xlim(3246,3256)
I get the plot at the bottom of this page, everything is fine. But if I
change this to for instance xlim(3246.01,3256) or xlim(3245, 3254.99) I
get
the same behaviour as in the first graph.

Does any one have any experience with this/ know the reason for this
happening? Thanks!

from numpy import *
from pylab import *

datafile = mlab.load('./data.dat')
xx=datafile[:,0]
yy=datafile[:,1]

plot(xx,yy,'black')
xlim(3247,3256)
ylim(0,1.2)

with older mpl, try this:

gca().xaxis.set_major_formatter(ScalarFormatter(useOffset=False))

with 1.0 or later try the following instead:

ticklabel_format(useOffset=False)

Eric

show()

http://old.nabble.com/file/p29687404/wrong.png
http://old.nabble.com/file/p29687404/right.png

------------------------------------------------------------------------------
Start uncovering the many advantages of virtual appliances
and start using them to simplify application deployment and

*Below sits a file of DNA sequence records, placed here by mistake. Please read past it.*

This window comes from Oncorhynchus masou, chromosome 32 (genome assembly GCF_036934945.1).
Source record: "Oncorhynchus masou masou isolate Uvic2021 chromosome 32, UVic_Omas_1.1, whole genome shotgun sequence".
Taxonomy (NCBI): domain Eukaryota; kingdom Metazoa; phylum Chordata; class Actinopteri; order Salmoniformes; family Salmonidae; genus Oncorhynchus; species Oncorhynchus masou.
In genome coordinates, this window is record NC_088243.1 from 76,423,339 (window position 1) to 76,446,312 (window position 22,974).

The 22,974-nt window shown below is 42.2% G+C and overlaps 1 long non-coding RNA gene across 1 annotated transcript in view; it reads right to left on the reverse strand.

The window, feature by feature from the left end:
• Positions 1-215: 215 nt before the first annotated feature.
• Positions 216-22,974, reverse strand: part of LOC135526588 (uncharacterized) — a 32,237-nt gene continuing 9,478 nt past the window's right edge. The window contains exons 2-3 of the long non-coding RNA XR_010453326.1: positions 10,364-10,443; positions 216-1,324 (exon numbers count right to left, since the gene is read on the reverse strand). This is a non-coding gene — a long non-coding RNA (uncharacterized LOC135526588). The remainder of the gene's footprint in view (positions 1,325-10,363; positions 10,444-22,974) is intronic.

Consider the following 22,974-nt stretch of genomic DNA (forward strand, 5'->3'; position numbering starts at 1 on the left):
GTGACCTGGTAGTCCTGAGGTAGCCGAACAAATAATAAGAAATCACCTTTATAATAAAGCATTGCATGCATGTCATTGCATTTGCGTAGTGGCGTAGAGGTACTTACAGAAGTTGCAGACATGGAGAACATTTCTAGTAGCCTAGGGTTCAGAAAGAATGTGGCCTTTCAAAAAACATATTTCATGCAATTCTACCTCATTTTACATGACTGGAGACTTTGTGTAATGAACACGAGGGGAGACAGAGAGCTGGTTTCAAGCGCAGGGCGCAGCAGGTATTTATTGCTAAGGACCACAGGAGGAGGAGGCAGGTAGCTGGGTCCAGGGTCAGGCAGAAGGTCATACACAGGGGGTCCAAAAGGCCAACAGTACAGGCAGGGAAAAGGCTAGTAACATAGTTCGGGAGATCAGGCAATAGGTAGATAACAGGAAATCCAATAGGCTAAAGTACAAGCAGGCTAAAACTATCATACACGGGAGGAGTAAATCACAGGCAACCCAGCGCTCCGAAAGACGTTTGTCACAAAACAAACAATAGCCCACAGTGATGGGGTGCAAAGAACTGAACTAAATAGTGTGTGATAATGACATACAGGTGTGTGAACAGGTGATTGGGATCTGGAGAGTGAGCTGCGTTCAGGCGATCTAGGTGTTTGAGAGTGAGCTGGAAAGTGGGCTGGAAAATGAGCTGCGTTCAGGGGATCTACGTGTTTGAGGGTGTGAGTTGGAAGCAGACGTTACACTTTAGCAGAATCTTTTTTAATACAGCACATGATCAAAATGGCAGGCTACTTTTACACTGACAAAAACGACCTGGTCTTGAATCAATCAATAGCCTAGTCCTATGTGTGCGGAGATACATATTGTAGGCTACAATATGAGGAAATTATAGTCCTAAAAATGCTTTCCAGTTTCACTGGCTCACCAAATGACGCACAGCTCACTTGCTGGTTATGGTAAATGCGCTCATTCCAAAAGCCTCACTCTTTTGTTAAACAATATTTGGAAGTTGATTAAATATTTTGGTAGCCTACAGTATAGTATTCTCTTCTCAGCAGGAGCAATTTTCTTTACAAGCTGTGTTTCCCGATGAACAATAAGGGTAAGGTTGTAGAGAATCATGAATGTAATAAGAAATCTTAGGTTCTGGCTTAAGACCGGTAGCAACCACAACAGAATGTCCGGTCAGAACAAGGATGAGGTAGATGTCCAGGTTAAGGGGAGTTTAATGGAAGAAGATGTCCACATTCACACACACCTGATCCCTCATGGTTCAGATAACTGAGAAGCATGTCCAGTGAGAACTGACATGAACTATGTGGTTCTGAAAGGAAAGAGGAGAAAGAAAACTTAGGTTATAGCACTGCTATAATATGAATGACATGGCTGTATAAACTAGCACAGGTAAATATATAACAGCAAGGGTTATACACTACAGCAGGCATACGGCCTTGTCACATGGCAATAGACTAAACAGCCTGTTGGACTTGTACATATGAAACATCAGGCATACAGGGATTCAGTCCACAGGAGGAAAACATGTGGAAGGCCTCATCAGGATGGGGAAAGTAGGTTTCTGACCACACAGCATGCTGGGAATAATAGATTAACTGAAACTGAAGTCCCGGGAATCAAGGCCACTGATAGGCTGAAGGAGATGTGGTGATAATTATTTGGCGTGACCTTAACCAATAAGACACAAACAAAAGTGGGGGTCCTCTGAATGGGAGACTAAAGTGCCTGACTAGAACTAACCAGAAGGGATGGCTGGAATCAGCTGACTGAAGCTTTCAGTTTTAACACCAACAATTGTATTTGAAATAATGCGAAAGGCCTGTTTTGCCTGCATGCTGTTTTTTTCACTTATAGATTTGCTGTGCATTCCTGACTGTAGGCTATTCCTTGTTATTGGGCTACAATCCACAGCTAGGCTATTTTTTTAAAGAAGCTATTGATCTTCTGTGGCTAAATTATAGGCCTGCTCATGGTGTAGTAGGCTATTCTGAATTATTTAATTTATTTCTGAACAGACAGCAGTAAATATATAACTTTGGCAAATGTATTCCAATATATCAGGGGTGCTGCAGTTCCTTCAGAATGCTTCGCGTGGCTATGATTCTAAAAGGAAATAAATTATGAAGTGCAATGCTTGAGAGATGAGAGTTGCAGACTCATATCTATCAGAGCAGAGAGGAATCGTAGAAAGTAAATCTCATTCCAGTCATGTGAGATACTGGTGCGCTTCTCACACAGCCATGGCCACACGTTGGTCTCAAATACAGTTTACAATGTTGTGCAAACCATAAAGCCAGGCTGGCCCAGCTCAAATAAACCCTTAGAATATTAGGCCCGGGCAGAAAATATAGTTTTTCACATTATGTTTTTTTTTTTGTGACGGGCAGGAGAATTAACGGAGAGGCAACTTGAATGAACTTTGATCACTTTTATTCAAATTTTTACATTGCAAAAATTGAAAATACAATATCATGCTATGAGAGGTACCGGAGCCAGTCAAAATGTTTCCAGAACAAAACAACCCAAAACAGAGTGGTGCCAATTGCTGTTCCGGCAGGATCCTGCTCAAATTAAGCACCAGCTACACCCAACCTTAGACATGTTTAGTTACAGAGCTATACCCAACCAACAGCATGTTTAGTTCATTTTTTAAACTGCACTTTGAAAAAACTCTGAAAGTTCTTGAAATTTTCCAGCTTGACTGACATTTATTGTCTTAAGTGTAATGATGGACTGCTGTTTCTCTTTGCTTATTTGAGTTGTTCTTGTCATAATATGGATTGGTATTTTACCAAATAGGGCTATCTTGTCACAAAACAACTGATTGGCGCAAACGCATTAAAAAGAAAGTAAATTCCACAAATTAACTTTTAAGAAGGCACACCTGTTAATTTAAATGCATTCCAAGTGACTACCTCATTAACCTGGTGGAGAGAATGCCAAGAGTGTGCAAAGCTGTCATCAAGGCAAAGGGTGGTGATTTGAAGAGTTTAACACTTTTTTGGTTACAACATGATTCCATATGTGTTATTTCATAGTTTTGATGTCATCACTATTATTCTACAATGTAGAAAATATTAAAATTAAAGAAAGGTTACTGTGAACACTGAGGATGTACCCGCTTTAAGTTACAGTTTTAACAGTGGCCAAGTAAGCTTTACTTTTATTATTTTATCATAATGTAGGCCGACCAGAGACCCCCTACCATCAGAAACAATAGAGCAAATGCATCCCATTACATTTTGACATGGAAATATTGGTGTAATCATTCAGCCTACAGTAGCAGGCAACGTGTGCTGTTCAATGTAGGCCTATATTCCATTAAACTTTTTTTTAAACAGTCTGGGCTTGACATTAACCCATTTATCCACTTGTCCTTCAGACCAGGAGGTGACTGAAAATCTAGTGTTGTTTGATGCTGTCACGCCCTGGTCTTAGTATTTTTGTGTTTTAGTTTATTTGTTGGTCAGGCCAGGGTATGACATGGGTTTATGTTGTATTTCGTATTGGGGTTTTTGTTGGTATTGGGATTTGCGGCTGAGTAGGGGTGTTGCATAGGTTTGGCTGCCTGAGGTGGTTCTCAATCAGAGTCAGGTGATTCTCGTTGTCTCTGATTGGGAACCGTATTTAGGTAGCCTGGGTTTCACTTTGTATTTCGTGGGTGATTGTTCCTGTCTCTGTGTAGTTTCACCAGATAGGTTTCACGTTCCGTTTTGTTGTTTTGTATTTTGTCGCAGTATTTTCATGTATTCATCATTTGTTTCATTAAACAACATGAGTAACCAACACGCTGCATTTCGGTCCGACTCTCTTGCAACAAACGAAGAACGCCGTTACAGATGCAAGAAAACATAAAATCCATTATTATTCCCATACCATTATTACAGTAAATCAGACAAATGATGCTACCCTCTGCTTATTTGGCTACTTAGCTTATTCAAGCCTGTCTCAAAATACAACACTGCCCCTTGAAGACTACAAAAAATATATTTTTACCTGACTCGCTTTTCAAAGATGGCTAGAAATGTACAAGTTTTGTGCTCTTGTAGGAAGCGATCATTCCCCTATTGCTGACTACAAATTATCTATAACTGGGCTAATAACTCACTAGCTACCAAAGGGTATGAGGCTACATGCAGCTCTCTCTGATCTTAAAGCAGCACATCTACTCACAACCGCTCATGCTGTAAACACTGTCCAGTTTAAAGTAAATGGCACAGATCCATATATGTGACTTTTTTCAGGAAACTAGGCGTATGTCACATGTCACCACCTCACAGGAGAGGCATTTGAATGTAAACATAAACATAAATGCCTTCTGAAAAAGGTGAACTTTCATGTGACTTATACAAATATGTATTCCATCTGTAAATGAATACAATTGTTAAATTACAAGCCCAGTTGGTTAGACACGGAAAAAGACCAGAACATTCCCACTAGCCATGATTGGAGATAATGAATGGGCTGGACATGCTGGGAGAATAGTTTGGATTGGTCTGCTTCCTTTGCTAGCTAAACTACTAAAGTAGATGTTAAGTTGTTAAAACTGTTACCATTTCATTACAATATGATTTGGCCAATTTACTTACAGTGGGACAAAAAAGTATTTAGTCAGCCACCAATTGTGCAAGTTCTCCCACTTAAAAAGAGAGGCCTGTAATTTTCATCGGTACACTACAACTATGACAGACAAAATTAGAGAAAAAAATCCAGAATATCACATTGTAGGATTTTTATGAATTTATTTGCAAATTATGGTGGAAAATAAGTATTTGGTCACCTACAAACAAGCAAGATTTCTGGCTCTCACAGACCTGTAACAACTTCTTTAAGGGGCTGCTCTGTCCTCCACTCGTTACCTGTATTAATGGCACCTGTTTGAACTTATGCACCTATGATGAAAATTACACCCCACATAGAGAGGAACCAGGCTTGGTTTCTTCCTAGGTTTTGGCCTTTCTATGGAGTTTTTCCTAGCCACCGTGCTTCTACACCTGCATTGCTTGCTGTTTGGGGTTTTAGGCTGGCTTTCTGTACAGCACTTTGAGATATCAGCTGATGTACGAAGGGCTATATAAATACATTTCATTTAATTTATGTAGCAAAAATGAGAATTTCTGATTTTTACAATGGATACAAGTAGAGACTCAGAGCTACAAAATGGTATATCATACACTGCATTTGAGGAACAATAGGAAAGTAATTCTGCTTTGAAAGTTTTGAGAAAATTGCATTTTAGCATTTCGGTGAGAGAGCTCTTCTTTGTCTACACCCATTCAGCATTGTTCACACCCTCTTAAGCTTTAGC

accelerate your shift to cloud computing.
http://p.sf.net/sfu/novell-sfdev2dev
_______________________________________________
Matplotlib-users mailing list
Matplotlib-users@lists.sourceforge.net
https://lists.sourceforge.net/lists/listinfo/matplotlib-users

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View this message in context: http://old.nabble.com/weird-behaviour-in-x-axis-tp29687404p29718992.html
Sent from the matplotlib - users mailing list archive at Nabble.com.

I like that idea as it is certainly more intuitive. Essentially, it would find the most significant bits that are common to all ticks and use that for the offset.

Does anybody know where the current code is? I would be willing to take a look at it today and see what I can do.

Thanks,
Ben Root

···

On Tue, Sep 14, 2010 at 11:12 AM, Jan Skowron <jan.skowron@…878…287…> wrote:

Hi,

apropos this offset discussion.

matplotlib makes offsets not aligned to the full tens or some other

easy number with small amount of non-zero digits in front?

For example having ticks:

4917, 4918, 4919, 4920, 4921, 4922

it will now display:

1, 2, 3, 4, 5, 6 with offset 4916 (of even +4.916e3)